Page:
Silas Walker, Deseret News
A pedestrian walks by the Capitol in Salt Lake City on Friday, Jan. 25, 2019. A Senate proposal would reimburse rural landfill operators for the costs of used tire removal and recycling. The fund established in 1990 had $4.6 million in it, but covered 60 percent of landfills' costs. The bill would cover 100 percent of costs.

SALT LAKE CITY — A legislative proposal that advanced unanimously from a committee Wednesday would help rural communities cover the costs associated with the state's used tire recycling program.

SB46by Sen. Scott Sandall, R-Tremonton, would allow for 100 percent reimbursement of rural area's costs, as opposed to the 60 percent covered under current law.

The measure was heard by the Senate Natural Resources, Agriculture and Environmental Quality on Wednesday, the same day a legislative audit was released pointing out some problems in the 28-year-old state program.

In particular, the audit noted that over the last two fiscal years, the number of new waste tires generated outpaced the number of new waste tires collected.

"Cities and counties struggle to manage waste tires as illicit waste tire disposal continues and as some landfills are unable to afford waste tire cleanup costs," the audit noted.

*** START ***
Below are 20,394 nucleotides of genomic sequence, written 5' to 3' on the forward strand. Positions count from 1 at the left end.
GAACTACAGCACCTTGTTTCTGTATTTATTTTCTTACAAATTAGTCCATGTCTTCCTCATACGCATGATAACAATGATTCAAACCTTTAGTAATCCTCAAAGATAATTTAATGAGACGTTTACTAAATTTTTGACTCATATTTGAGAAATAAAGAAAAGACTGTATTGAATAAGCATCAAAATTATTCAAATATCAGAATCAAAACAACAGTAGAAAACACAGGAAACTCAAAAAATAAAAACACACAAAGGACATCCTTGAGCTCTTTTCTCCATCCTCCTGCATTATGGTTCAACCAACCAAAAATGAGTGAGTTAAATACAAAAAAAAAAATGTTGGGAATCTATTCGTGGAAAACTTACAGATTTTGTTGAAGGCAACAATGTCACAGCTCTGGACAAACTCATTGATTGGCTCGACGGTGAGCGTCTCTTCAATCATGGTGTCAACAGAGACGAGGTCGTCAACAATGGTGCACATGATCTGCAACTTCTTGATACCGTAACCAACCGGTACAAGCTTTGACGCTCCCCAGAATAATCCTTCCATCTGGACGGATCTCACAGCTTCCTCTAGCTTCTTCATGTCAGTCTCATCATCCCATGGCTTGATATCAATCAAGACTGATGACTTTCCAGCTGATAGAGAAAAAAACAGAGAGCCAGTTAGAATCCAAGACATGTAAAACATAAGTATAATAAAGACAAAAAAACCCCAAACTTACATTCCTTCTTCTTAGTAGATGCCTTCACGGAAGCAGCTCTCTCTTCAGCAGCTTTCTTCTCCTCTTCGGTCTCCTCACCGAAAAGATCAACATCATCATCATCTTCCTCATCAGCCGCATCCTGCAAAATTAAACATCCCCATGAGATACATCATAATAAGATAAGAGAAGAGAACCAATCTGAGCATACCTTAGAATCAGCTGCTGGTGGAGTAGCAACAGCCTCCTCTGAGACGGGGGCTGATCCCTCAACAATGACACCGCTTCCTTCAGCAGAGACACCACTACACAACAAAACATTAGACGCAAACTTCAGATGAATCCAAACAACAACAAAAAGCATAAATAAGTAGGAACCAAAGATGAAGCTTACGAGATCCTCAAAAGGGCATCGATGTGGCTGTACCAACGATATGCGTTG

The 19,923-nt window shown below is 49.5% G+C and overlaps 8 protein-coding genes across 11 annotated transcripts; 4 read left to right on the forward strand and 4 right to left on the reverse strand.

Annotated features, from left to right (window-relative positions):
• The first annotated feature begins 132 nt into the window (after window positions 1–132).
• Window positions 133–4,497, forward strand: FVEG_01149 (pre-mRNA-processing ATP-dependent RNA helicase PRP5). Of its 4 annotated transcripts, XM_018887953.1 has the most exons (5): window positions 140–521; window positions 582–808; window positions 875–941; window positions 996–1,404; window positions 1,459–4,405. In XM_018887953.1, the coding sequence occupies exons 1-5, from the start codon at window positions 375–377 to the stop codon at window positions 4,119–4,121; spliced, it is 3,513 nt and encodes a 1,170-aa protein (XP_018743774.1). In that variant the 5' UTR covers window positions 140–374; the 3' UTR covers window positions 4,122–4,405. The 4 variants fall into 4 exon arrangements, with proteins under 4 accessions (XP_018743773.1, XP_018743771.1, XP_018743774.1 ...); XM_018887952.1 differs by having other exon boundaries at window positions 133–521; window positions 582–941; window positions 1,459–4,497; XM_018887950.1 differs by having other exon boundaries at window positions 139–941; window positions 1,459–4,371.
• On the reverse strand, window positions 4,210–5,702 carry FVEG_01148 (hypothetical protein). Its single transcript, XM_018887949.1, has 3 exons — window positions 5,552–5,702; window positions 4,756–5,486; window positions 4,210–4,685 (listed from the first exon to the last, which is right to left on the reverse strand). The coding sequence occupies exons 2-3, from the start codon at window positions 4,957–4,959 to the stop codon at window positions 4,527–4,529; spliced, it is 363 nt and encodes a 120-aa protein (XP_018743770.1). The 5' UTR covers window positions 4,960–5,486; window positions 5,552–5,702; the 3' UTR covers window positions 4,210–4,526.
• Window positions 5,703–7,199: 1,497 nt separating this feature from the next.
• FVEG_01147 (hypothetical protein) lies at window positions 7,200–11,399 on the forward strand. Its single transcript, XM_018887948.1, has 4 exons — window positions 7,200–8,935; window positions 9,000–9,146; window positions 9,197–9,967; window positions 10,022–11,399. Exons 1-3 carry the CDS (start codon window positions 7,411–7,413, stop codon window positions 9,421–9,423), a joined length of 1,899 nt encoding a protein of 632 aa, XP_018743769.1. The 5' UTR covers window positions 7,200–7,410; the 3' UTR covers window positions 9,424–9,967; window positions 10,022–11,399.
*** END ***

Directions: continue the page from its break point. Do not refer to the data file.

Auditors pointed out this gap exists despite strong support in state law.

"We believe that, in light of our findings, the fund's purpose of encouraging waste tire cleanup statewide has not yet been fully realized."

The program was established in 1990 and is under the management of the Utah Division of Waste Management and Radiation Control, which is tasked with the administration of the Waste Tire Recycling Act.

Utah legislators approved the law in light of signficant issues associated with large tire piles that posed risks to both public and environmental health.

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Waste tires are combustible, nonbiodegradable, not easily compacted, and the residue from tire fires contaminates water and soil. One tire fire in Ogden decades ago burned for weeks.

Tires also act as homes for disease-carrying pests such as rodents and mosquitos.

Auditors found instances where intact tires were still being disposed at landfills due to an interpretation in the law they recommend the legislature fix.

They also noted that the division could exercise better oversight of the number of tires landfills accept.

Sandall's bill goes to the full Senate.